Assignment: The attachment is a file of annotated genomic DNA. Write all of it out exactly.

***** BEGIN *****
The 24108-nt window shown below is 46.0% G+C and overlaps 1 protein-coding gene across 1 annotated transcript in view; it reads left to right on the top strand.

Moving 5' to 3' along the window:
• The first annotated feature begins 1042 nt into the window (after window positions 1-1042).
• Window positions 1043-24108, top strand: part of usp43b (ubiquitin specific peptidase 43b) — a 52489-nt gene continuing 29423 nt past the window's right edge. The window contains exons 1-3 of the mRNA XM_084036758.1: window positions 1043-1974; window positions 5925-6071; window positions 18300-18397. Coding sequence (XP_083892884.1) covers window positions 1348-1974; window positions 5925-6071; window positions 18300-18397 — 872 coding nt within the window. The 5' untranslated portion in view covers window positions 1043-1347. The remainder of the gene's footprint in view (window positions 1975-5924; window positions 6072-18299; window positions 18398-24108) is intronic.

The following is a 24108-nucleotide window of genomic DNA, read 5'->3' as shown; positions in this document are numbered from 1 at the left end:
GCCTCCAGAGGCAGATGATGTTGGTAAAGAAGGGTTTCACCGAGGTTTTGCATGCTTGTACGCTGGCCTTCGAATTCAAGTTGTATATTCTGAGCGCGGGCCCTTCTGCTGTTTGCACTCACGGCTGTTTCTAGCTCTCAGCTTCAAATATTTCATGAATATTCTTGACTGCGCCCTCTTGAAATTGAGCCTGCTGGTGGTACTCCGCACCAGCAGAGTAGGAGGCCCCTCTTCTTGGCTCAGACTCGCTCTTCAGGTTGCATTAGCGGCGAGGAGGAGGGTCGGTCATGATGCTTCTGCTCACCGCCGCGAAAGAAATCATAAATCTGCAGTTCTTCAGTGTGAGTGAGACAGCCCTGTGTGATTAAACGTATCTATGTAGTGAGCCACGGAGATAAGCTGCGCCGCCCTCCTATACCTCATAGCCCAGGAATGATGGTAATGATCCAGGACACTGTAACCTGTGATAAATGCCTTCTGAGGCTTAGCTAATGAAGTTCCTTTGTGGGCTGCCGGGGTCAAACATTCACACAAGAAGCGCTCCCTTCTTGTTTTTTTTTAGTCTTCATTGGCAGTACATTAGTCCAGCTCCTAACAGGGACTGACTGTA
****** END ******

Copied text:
The 24108-nt window shown below is 46.0% G+C and overlaps 1 protein-coding gene across 1 annotated transcript in view; it reads left to right on the top strand.

Moving 5' to 3' along the window:
• The first annotated feature begins 1042 nt into the window (after window positions 1-1042).
• Window positions 1043-24108, top strand: part of usp43b (ubiquitin specific peptidase 43b) — a 52489-nt gene continuing 29423 nt past the window's right edge. The window contains exons 1-3 of the mRNA XM_084036758.1: window positions 1043-1974; window positions 5925-6071; window positions 18300-18397. Coding sequence (XP_083892884.1) covers window positions 1348-1974; window positions 5925-6071; window positions 18300-18397 — 872 coding nt within the window. The 5' untranslated portion in view covers window positions 1043-1347. The remainder of the gene's footprint in view (window positions 1975-5924; window positions 6072-18299; window positions 18398-24108) is intronic.

The following is a 24108-nucleotide window of genomic DNA, read 5'->3' as shown; positions in this document are numbered from 1 at the left end:
GCCTCCAGAGGCAGATGATGTTGGTAAAGAAGGGTTTCACCGAGGTTTTGCATGCTTGTACGCTGGCCTTCGAATTCAAGTTGTATATTCTGAGCGCGGGCCCTTCTGCTGTTTGCACTCACGGCTGTTTCTAGCTCTCAGCTTCAAATATTTCATGAATATTCTTGACTGCGCCCTCTTGAAATTGAGCCTGCTGGTGGTACTCCGCACCAGCAGAGTAGGAGGCCCCTCTTCTTGGCTCAGACTCGCTCTTCAGGTTGCATTAGCGGCGAGGAGGAGGGTCGGTCATGATGCTTCTGCTCACCGCCGCGAAAGAAATCATAAATCTGCAGTTCTTCAGTGTGAGTGAGACAGCCCTGTGTGATTAAACGTATCTATGTAGTGAGCCACGGAGATAAGCTGCGCCGCCCTCCTATACCTCATAGCCCAGGAATGATGGTAATGATCCAGGACACTGTAACCTGTGATAAATGCCTTCTGAGGCTTAGCTAATGAAGTTCCTTTGTGGGCTGCCGGGGTCAAACATTCACACAAGAAGCGCTCCCTTCTTGTTTTTTTTTAGTCTTCATTGGCAGTACATTAGTCCAGCTCCTAACAGGGACTGACTGTA